Editorial: ABQ's taxpayers need accountability for homeless dollars - Albuquerque Journal

Editorial: ABQ’s taxpayers need accountability for homeless dollars

At a time when the city is trying to get its arms around homelessness, it’s disturbing that one of its largest contractors for homeless services is accused of ripping off taxpayers.

An Albuquerque Office of Inspector General report released last week alleges HopeWorks, which has a whopping $9.6 million in city contracts, “defrauded” the city of $155,586.25 by double-billing the city and Medicaid. The OIG report, which is independent of the mayor and the City Council, also states HopeWorks billed Medicaid an additional $15,653.58 for services it couldn’t back up in its general ledger.

The OIG’s recommendations include that HopeWorks immediately repay the city the full $155,586.25 in order to remain compliant with its contract provisions and federal requirements. But HopeWorks had not repaid the city anything as of Jan. 12.

The nonprofit with a day shelter, dining hall and behavioral health services at 1201 3rd St. NW asserts the OIG’s findings were “based on a misunderstanding” of how its Assisted Outpatient Treatment program expenses are billed. HopeWorks also contends the city initiated the audit and the OIG investigation in retaliation for a June 10 guest column in the Journal critical of the city’s purchase of the old Lovelace Hospital on Gibson SE for a shelter.

However, the city terminated a three-year Assisted Outpatient Treatment contract with HopeWorks on June 1, so the retaliation argument is days late and the dollars still have to add up.

The OIG report states HopeWorks’ lack of internal controls makes the city susceptible to fraud, waste and abuse because of inaccurate contract revenue and expenditure reporting. Red flags had started to pop up after HopeWorks contacted the city about a growing deficit in its operation of the Assisted Outpatient Treatment program. HopeWorks wanted a more restrictive cap on the number of cases assigned to each case manager, so the city asked for fiscal documentation. HopeWorks could not provide it; enter the independent audit, which began in September, long before the guest column. It’s called due diligence and it’s what we expect of those who dole out millions of tax dollars.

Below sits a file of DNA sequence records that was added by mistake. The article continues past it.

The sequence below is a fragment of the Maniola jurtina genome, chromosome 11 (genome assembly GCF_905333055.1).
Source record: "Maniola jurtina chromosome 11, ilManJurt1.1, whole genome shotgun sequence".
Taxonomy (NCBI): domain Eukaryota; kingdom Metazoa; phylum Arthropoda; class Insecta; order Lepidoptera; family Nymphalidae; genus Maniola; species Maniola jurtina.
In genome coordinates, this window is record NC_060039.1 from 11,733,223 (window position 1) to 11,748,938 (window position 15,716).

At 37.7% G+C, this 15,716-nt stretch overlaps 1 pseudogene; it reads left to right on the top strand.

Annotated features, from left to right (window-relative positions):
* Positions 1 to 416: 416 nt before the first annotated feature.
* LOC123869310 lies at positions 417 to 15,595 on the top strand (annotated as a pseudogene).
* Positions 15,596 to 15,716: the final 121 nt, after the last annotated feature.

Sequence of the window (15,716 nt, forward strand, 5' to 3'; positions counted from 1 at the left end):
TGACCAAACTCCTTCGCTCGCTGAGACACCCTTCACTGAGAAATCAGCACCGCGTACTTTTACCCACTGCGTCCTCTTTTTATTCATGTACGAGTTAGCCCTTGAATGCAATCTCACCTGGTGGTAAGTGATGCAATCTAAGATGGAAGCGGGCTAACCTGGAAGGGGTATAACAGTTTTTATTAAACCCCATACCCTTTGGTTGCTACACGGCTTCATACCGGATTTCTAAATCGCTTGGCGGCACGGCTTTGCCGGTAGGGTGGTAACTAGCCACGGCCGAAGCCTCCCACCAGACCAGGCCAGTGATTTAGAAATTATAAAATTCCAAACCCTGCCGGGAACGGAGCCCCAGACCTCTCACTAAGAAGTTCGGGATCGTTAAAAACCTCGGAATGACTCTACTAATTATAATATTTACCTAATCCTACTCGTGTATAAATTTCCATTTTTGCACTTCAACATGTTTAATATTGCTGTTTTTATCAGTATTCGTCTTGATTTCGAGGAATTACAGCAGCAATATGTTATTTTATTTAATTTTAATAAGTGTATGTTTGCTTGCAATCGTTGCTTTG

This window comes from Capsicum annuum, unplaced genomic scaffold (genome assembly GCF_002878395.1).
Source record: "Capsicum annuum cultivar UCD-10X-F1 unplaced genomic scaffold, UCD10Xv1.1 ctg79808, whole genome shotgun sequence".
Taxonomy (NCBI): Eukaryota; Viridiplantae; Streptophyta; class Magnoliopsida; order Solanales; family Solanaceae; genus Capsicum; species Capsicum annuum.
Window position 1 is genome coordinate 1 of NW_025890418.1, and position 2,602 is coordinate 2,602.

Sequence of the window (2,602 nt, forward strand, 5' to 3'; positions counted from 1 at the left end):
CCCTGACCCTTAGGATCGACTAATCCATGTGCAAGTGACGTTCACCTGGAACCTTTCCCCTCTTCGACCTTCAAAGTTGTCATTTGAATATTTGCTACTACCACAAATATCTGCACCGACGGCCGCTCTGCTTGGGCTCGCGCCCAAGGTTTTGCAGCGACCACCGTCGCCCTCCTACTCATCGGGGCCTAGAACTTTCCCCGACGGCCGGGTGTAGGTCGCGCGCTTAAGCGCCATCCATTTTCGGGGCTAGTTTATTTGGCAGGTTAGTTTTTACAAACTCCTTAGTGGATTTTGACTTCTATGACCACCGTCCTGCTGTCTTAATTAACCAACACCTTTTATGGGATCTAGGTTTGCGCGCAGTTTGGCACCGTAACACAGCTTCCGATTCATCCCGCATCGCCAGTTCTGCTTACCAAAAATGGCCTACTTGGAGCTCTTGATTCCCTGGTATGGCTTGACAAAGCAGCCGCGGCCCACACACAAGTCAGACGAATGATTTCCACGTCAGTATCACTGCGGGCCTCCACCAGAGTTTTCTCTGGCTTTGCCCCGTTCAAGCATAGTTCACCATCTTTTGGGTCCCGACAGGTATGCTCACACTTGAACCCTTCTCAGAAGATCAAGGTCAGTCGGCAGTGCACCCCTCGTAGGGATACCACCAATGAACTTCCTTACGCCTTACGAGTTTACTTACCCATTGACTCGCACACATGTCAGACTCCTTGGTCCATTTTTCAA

Founded in 1985, HopeWorks has been doing good work in the community for decades, becoming one of the largest nonprofit homeless service providers in the state, with plans for a $9 million rebuild of its campus. The city contracted with HopeWorks because of its long history working with people experiencing homelessness, addictions and mental illness.

Lost in the finger-pointing are an estimated 1,560 homeless people in Albuquerque this winter, according to a 2021 Point-in-Time survey that officials acknowledge was an undercount, and the 11,000-plus individuals and families who will experience homelessness in Albuquerque in any given year, according to the National Coalition to End Homelessness.

HopeWorks owes it to its current and prospective clients, as well as city taxpayers, to get its paperwork in order and justify specific program spending. Albuquerque needs solutions to the homeless crisis, not missing six-figure expenditures.

This editorial first appeared in the Albuquerque Journal. It was written by members of the editorial board and is unsigned as it represents the opinion of the newspaper rather than the writers.

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